In Kenya, the Oral Health Policy 2022-2030 developed by the Oral Health Department within the Ministry of Health identifies the promotion of the eco-friendly practice of dentistry as one of its objectives. A priority action area is to develop a national plan to phase down usage of dental amalgam while promoting mercury-free alternatives. To achieve this objective within the specified timeframe, the first five strategies have been adopted.
With support from CARTA through its post-doctoral awards (re-entry grant), Dr. Olivia Osiro (cohort 6 graduate, University of Nairobi) is implementing a research project that aligns with the fourth dental amalgam phase down strategy – to promote research on affordable mercury-free alternative dental filling materials. Her project is titled ‘Development of low-cost glass ionomer cements for dental restorations’.
With support to the tune of USD 50,000, Olivia intends to complete pending work from her PhD project ‘Development of a prototype for a restorative dental cement in Kenya’. Between August and November 2022, Olivia attended a short research visit as an Honorary Lecturer at the Dental Physical Sciences Unit and Barts and the London School of Dentistry, Queen Mary, University of London, where she refined the proof of concept and conducted the required experiments that included synthesis and material tests according to ISO standards for dental cements.
She is currently investigating the use of highly reactive aluminosilicate glasses mixed with soda-lime-silicate glass (bottle glass) to produce low-cost ionomer glasses. By reducing the ratio of the aluminosilicate glasses, and replacing it with bottle glass, the cost of production can be lowered by up to 60 – 80%.
The rationale behind this is that only up to 20% of the ionomer glass is involved in the setting reaction on mixing with poly (acrylic acid). Bottle glass is thought to act as a cheap filler and is readily available in all aspects of day-to-day life. The present research has so far produced working formulations of mixtures of two types of highly reactive ionomer glasses and bottle glass with reasonable working and setting times for dental applications. She is optimistic about her research project and its potential to promote the eco-friendly practice of dentistry in Kenya.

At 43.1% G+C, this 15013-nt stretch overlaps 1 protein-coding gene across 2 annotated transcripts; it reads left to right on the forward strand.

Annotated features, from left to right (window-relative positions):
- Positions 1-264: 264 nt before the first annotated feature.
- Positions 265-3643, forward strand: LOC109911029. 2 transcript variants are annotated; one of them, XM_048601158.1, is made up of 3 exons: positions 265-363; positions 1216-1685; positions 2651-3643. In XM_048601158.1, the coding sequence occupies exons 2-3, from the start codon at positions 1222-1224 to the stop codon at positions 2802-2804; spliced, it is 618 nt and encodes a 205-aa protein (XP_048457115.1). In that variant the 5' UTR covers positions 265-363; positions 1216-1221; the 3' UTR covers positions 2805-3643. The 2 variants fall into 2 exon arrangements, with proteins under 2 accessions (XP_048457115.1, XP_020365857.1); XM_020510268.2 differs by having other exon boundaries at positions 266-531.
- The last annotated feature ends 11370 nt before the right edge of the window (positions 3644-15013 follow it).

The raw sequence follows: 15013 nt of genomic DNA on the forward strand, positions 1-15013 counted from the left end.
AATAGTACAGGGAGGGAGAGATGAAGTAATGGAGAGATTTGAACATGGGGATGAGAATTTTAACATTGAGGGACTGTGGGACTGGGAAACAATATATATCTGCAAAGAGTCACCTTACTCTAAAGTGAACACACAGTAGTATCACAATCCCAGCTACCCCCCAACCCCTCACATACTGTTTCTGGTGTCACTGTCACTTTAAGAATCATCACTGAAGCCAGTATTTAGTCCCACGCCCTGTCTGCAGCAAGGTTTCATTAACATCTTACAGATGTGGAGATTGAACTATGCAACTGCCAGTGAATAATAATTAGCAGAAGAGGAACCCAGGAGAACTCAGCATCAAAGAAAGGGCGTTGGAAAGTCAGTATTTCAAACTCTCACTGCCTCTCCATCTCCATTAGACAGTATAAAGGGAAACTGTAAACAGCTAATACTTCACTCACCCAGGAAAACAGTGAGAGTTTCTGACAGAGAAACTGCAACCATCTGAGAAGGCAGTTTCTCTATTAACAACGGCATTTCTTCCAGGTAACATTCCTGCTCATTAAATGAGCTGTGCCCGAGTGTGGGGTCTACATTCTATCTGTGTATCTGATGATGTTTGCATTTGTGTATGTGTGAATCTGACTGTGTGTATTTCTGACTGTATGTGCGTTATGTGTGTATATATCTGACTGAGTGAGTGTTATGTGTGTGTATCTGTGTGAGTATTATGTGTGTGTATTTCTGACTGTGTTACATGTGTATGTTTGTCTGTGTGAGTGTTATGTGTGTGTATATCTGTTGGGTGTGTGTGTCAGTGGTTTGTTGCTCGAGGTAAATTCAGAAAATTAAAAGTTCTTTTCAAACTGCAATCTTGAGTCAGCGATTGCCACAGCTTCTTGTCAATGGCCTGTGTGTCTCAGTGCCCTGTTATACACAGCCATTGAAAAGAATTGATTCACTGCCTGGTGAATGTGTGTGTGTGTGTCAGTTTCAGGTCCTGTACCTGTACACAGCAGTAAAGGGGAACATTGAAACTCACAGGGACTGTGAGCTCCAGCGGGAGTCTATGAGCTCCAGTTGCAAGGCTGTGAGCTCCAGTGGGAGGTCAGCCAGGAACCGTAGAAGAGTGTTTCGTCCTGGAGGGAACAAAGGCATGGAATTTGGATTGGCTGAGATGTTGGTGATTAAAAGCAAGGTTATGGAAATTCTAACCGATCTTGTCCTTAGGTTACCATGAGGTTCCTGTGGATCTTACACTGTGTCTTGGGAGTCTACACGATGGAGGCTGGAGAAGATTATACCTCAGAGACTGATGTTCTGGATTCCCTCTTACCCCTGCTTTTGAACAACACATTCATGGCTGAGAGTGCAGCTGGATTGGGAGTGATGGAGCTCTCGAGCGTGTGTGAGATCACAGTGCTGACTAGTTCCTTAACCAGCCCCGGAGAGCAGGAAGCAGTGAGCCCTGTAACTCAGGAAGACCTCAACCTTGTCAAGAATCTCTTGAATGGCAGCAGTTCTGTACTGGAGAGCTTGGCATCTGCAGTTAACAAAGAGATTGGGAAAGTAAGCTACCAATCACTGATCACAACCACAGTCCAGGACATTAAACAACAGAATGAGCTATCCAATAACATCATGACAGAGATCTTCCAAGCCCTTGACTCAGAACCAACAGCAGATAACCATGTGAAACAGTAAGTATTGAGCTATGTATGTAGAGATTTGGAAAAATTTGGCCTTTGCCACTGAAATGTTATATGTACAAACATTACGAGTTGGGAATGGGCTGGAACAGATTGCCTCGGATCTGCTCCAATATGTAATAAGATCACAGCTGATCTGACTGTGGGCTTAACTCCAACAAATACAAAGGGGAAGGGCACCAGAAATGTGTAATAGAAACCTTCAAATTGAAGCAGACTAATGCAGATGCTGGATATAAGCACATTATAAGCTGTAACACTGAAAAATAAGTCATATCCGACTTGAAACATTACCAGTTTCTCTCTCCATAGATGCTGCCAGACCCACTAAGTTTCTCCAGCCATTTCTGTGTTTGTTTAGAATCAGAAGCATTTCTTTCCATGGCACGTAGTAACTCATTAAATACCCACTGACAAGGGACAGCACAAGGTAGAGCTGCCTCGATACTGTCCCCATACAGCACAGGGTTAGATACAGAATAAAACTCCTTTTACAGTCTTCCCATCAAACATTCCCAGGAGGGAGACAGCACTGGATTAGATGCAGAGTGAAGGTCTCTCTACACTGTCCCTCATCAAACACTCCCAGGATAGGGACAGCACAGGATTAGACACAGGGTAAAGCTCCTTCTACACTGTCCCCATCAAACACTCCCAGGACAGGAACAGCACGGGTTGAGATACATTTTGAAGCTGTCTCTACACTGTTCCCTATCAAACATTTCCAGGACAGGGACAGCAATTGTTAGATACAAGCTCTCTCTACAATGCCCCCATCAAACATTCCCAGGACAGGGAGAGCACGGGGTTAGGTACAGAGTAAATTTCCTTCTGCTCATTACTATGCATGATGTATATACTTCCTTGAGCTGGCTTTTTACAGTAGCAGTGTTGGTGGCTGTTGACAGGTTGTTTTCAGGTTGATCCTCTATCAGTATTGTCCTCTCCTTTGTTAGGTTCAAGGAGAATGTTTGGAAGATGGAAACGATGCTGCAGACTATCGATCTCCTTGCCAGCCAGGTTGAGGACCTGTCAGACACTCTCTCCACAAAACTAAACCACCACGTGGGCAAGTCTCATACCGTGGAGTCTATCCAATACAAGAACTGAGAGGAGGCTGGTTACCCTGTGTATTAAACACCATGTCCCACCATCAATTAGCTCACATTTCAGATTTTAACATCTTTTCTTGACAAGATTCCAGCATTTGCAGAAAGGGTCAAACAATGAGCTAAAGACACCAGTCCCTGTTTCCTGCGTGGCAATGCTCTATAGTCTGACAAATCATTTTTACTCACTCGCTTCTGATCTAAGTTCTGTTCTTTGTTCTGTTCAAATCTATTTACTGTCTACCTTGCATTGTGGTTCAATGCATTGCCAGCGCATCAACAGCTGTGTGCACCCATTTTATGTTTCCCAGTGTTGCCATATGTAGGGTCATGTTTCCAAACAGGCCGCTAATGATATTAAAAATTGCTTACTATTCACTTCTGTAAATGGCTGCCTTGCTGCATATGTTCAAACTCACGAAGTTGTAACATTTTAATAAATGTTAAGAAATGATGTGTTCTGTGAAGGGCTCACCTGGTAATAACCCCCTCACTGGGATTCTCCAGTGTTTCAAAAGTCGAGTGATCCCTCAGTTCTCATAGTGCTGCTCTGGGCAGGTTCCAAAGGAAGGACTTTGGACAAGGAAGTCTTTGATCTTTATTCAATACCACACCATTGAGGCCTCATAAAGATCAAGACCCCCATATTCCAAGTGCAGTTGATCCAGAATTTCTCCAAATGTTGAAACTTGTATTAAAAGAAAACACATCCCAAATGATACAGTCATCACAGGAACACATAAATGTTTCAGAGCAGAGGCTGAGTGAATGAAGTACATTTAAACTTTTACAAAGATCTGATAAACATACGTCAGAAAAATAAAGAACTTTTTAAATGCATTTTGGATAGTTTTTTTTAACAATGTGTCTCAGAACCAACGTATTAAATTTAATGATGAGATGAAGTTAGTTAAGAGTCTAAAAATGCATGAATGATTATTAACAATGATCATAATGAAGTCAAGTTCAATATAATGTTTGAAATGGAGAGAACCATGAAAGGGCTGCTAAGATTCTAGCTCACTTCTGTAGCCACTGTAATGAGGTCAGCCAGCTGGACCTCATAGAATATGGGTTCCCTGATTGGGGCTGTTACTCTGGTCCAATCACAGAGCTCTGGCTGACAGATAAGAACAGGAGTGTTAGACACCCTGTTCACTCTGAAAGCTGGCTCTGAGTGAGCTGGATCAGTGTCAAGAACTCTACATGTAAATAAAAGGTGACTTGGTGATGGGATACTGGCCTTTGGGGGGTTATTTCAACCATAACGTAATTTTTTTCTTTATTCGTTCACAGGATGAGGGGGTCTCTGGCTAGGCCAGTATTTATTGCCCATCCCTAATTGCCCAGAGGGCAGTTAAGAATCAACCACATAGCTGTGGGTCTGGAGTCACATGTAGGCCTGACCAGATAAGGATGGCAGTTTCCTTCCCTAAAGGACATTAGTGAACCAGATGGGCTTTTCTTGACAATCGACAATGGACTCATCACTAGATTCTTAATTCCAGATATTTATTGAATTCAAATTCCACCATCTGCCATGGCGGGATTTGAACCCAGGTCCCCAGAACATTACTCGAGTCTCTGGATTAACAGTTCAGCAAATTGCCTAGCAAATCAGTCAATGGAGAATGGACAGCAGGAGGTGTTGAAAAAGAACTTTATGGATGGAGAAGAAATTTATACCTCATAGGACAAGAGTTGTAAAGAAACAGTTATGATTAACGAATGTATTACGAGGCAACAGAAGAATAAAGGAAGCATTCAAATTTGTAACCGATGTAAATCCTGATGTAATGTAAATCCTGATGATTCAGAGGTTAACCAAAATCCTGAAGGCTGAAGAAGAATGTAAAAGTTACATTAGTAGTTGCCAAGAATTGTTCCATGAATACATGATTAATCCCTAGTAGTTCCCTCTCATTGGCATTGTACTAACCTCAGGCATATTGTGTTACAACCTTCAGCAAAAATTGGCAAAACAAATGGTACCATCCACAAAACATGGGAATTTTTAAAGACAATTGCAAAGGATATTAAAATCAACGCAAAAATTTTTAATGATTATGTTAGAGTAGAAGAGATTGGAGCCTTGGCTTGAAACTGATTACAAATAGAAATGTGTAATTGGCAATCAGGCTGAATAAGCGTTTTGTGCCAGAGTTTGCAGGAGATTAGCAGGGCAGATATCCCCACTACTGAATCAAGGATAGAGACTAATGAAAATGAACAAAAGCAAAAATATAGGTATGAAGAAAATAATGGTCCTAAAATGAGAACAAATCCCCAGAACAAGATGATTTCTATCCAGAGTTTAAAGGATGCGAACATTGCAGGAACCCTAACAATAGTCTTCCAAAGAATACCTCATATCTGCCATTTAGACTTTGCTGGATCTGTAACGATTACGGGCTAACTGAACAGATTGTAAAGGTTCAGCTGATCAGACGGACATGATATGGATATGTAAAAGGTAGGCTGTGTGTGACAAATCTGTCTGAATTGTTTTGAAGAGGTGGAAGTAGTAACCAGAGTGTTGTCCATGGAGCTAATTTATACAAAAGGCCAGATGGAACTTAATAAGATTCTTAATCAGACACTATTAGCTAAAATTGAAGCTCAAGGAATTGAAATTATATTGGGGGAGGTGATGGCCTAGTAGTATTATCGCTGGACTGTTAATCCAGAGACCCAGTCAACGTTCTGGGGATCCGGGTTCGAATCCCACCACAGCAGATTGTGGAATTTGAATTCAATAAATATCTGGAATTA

On the research project, Olivia is working with Prof David Kariuki, Department of Chemistry, University of Nairobi, Kenya as the internal collaborator, and external collaborators – Prof Robert Hill, Dr. Saroash Shahid, Dr. Natalia Karpukhina of the Dental Physical Sciences Unit, Queen Mary University of London, London, UK. The research visit enabled close interaction with the external mentors as well as an opportunity to lead a research project as a postdoc, with potential to generate a couple of master’s projects.
The CARTA re-entry grants seek to support CARTA graduates returning to, or remaining at their institutions, to undertake a research project, receive strong mentoring and learn the demands of community and public engagement. Within 2022, CARTA awarded nine re-entry grants to its graduates from a total of fifteen post-doctoral opportunities. The other six were awarded as post-doctoral fellowships.